Mama and daddy’s best friends from their church were there, and we spent about an hour talking with them, talking to daddy, reading from Psalms. And they started discussing plans for his memorial service. It was surreal, but not frightening. At one point daddy’s friend J. mentioned a gospel quartet piece that daddy had really liked. J. couldn’t remember the name of it, but he started singing it. Amazingly enough, it was something that I sang w/ our praise team at our church. I couldn’t believe it! We decided right then to ask the choir to sing this at the memorial service, and I asked to sing with them. The name of it is “He Never Failed Me Yet”.

On Friday, my husband came home to pick up the kids and bring them to Virginia to wait w/ us. I had a CD that I’d put in my mom’s car when I drove it home the night before. She never left the hospital after that first night, except to go for food, I think. Anyway, the CD is called “Revival in Belfast”, and it’s very popular in contemporary Christian music. She went out for lunch or something and my CD was playing in her car. She’d never heard it before, and I think the first thing she heard was “Days of Elijah”, a very uplifting song. There’s another, “When It’s All Been Said and Done”, that speaks directly to how we should live as Christians. She brought the CD into daddy’s room and we listened to it a lot over the next couple of days.

Through Friday and Saturday we talked to daddy, told him it was ok to go, that we would be ok. For some reason that I can’t remember, we weren’t allowed to turn the defib unit off. But we were allowed to slow it down to the max. He held on though. Saturday night mama sent us home to get some rest. She called us around 7:00 the next morning. He was gone, having died just at sunrise on Sunday November 7, 2004. She’d played music for him all night, sitting up w/ her best friend. The last thing she played, the music he heard here when he left, was “Days of Elijah”. She said it was like a celebration. Husband and I went to the hospital. The nurses brought us breakfast and let us sit with daddy as long as we wanted. We left around 8:30. My kids didn’t see daddy in the hospital, a decision that we made together. They had already seen their other grandparents in hospitals, nursing homes, and caskets. All within the past 6 months. Enough.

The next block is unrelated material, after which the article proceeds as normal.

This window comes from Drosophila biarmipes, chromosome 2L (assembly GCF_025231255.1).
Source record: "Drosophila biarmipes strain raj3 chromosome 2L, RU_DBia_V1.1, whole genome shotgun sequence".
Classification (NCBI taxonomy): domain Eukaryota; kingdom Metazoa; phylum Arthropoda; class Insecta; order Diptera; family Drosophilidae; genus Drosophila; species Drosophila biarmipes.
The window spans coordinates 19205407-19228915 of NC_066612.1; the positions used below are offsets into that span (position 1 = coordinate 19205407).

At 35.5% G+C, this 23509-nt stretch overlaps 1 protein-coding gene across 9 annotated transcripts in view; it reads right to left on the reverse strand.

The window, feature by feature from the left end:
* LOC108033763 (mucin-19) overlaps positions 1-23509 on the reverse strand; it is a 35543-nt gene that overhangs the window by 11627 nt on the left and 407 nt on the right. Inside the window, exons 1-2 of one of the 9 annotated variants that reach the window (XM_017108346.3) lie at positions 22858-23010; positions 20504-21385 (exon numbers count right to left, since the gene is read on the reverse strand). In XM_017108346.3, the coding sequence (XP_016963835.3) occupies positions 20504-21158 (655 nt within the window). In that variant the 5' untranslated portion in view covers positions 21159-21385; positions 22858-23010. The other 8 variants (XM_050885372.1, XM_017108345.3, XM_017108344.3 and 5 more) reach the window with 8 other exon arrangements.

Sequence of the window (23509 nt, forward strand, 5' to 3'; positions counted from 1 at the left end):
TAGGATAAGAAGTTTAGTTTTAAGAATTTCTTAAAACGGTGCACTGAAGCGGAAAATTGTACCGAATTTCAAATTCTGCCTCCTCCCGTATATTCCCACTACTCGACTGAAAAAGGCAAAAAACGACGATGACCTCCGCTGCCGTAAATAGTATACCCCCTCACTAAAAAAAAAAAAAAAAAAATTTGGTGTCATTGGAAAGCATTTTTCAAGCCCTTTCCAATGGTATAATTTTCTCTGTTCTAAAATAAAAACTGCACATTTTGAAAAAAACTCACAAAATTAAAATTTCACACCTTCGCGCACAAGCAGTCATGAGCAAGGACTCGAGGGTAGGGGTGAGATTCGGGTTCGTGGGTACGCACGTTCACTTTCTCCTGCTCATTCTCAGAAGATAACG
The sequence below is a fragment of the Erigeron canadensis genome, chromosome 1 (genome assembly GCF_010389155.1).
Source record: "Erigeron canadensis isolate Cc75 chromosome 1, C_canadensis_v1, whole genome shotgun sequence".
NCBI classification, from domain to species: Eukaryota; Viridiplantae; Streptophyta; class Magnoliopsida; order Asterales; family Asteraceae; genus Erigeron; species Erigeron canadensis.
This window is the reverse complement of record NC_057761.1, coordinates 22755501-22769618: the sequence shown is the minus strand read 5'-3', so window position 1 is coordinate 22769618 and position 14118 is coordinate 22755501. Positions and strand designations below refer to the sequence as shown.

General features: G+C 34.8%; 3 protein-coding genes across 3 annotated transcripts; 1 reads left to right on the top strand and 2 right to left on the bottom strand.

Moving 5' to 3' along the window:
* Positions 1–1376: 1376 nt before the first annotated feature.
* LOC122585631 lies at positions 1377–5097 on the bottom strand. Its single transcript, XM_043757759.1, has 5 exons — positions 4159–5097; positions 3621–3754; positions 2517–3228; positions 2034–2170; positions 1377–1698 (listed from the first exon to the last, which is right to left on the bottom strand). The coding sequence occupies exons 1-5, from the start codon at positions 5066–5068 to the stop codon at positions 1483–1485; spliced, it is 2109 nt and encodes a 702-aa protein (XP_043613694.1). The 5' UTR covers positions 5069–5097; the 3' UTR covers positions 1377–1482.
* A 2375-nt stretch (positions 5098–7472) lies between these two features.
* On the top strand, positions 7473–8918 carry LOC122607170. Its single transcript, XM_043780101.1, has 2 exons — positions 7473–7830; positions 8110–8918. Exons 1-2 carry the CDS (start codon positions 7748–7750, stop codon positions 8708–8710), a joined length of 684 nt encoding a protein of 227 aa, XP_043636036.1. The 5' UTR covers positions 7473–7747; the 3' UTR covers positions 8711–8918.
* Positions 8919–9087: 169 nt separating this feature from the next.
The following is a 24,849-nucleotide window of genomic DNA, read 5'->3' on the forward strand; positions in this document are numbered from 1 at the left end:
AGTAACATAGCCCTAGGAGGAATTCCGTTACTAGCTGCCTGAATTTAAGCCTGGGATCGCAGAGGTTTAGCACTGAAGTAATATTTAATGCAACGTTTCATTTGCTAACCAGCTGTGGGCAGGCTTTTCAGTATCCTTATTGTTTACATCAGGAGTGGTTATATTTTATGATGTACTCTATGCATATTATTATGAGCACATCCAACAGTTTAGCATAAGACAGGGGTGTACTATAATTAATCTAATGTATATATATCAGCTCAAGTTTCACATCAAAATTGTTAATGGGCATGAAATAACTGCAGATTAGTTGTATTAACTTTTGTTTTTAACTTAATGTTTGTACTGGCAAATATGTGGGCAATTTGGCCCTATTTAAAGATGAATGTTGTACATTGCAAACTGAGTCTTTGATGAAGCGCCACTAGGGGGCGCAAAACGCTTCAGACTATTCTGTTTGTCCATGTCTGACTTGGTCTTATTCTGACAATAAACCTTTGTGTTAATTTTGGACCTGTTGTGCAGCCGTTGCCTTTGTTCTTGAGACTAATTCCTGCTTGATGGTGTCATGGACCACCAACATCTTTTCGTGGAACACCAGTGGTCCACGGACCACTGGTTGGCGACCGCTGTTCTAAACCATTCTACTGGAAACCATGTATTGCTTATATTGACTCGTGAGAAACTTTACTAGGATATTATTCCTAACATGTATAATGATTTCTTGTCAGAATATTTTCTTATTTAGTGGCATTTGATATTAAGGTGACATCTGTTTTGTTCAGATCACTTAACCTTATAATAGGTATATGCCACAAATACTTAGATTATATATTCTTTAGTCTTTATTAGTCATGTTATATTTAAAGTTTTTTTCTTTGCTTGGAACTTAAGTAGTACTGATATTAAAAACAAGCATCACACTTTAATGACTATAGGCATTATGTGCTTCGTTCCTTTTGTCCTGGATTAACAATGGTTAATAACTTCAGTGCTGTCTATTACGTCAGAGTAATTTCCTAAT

That Sunday was special in my parents’ church, because they were beginning the process of raising funds to build a new church, having outgrown their space. Daddy had made a wooden box that had been used before for taking special offerrings. He had refurbished it, fancied it up, for this particular Sunday. We think he waited around just long enough to make sure they used it.

The letting go continued.

The Part Where (I)We Let Go: Chapter 1

I have a new favorite band, HEM. I must be living in a cave or a barn or something, because I’m finding music that I love, that everyone else already knows about. If this title isn’t a familiar title to you, and you watch television, you’ll recognize it as music from a Liberty Mutual Insurance commercial. Whatever.

The past few weeks have been so, what, frustrating? Boring? I went into knee surgery on September 28, thinking I was walking out the door. But I came out on crutches, and am still on crutches, and will be through the rest of the year, most likely. My fingers, toes and eyeballs are crossed in hope that, after this Thursday, I can “officially” bear weight on my right leg, which means I can drive. Unofficially, I’ve been walking around my house most of the time and only doing the crutch thing when I go out, which hasn’t been that much. Did manage to hit a Switchfoot / Reliant K concert last Friday that was great.

This particular week, the first week of November, is not one of my favorites. On November 3, 2004, my daddy had a stroke. It was Wednesday, the day after the elections. He and mama were at the bowling alley, doing their league thing. They had just finished the first game. I don’t know what he bowled, but I think it was something in the low 200’s. He was always a good bowler. And if you think bowling isn’t a sport, give it a try. Especially if you have knee or back issues. You’ll find out. Anyway, daddy fell or something and someone recognized what was happening to him and called EMT. The got him to the hospital very quickly. Luckily they were at the bowling alley and not at home when this happened, because the bowling alley was about 10 miles closer to the hospital than home was. Last April during the Va Tech tragedy the media was set up at this same hospital. Every time I saw a report from Blacksburg, and saw the entrance to that hospital, my mind went back to November 3, 2004.